Public Space & the “15 minute city”

Early on, at the start of the current crisis, I wrote a blog about the importance of public space.  Even before that, in Feb while we were still hearing about this weird outbreak in China, I wrote about Parklets.

These things come together in a terrific article in the Guardian that asked four architecture firms to share their visions of what cities should do, now, to better design everything from offices to streets to transport.  From Cycle Superhighways to Garden Streets.  Unfortunately, these plans often don’t take account the views of the entrenched car driver or business owner that might be impacted.  This reminded me of the work we did at ATCM looking at pedestrianisation.  It was hard to find anyone in favour before pedestrianisation was put in place, but equally hard to find anyone who would change back afterwards!

I recall taking the ATCM’s Key Cities Group to a study tour of The Hague in the Netherlands.  We saw the results of a long, straight road that had had the traffic taken out.  The key takeaway for me wasn’t the design or landscaping. It was how they went about it.  All the businesses that would be impacted by the disruption caused by the works were given two choices:

  1. Stay open and we will work around you.  It will take 3 months to complete the works.
  2. Close for 4 weeks and we’ll work around the clock to get everything completed and re-opened.

I was surprised that a) the question was asked and b) they voted overwhelmingly in favour of option A to close and take a month off!  So, if we are going make these significant changes, we do need to find a way to take people with us.  With shopping habits changing, town centres need to evolve to ensure they build on their strengths to offer a viable and exciting alternative to internet shopping – an experience that is about more than the shopping. 

Successful public spaces are those that are designed and managed with the ultimate use and user in mind.  Users have an important role to play in structuring management activities. Local authorities and owner of private “public space” need to listen to the users – all of them. They can help set priorities and spot problems; they will give their opinion on the way public space is used and help pinpoint the problems that might arise in managing in the future.

I was lucky enough to go to New York for training with the Project for Public Space and used that experience to develop a Public Space Development Workshop.  I can’t come and run one for you, but if you want a copy of my brief please drop me a line at

In transforming the way we work, how and where we live, shop and socialise is being radically changed.  We have seen businesses in town and city centres have been forced to close due to new social distancing rules, more people working from home and the enforced closure of some businesses.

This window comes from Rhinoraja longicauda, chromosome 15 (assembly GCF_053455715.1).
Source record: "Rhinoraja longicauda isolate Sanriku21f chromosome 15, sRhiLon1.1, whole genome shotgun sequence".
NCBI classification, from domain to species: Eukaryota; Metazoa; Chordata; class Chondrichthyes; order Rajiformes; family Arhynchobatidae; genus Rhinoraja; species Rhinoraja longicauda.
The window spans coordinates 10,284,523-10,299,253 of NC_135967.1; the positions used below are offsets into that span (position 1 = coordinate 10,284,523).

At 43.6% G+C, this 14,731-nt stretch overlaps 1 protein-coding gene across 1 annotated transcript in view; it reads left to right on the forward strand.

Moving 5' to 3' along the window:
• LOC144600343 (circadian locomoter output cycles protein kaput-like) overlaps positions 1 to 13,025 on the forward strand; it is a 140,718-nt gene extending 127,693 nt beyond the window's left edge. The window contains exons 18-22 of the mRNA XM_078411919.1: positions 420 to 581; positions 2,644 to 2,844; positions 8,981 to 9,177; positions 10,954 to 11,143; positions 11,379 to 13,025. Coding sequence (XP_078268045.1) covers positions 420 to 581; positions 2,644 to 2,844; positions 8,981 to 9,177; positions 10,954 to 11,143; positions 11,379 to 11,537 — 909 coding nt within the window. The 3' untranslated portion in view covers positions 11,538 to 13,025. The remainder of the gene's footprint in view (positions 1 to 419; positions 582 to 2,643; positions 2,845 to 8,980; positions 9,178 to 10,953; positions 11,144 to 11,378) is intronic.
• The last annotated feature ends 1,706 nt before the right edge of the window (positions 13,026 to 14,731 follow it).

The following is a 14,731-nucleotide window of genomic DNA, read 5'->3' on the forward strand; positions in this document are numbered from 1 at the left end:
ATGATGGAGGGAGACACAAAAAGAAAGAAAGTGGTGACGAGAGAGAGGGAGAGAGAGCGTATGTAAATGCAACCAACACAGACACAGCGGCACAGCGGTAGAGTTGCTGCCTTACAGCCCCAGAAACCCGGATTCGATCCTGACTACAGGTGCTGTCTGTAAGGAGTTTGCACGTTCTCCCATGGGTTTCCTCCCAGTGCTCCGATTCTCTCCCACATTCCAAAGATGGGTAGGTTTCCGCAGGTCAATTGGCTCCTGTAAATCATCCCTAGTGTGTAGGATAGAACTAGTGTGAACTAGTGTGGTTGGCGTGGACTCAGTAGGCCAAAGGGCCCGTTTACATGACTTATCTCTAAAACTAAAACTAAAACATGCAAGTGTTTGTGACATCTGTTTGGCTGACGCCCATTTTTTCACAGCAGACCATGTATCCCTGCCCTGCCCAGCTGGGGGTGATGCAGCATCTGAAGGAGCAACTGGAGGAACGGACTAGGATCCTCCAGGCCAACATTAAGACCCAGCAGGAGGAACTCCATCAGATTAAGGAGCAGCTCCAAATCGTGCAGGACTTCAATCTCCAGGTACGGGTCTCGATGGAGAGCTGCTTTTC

There are some “winners” here, such as Amazon, the DIY sector and the big food retailers.  But all the evidence suggests that local districts centres are also doing better than expected.

It is essential that we identify the range of recovery actions, the planning / preparation needed.  What “success” looks like in the future.  In January 2020, weeks before Covid-19 hit, Mayor Anne Hidalgo unveiled her plan to transform Paris into a “15-minute city.” It would redistribute the city into a cluster of neighbourhoods where Parisians have access to everything they need within 15-minutes of travel by bike or foot from their home. The plan calls for streets closed to cars, intersections into pedestrian plazas, gardens in parking spots, and more. 

But back to Parklets, maybe as a good “first step”?  A project in Hackney, London offers some ideas on how a scheme might work.  The basic idea is that, within certain constraints, a grant is offered to a business to install and maintain a “Parklet” adjacent to  their premises for use by their customers.  Hackney Council says,

“Parklets should be designed to provide the widest possible benefit to the people who might use it. We would like to encourage creative approaches and would invite you to be as innovative as possible.”

The Hackney Guidance offers some useful insights,

In addition, the High Street Task Force have also issued guidance.

Keep talking, it’s the only way to take (most) people with you.

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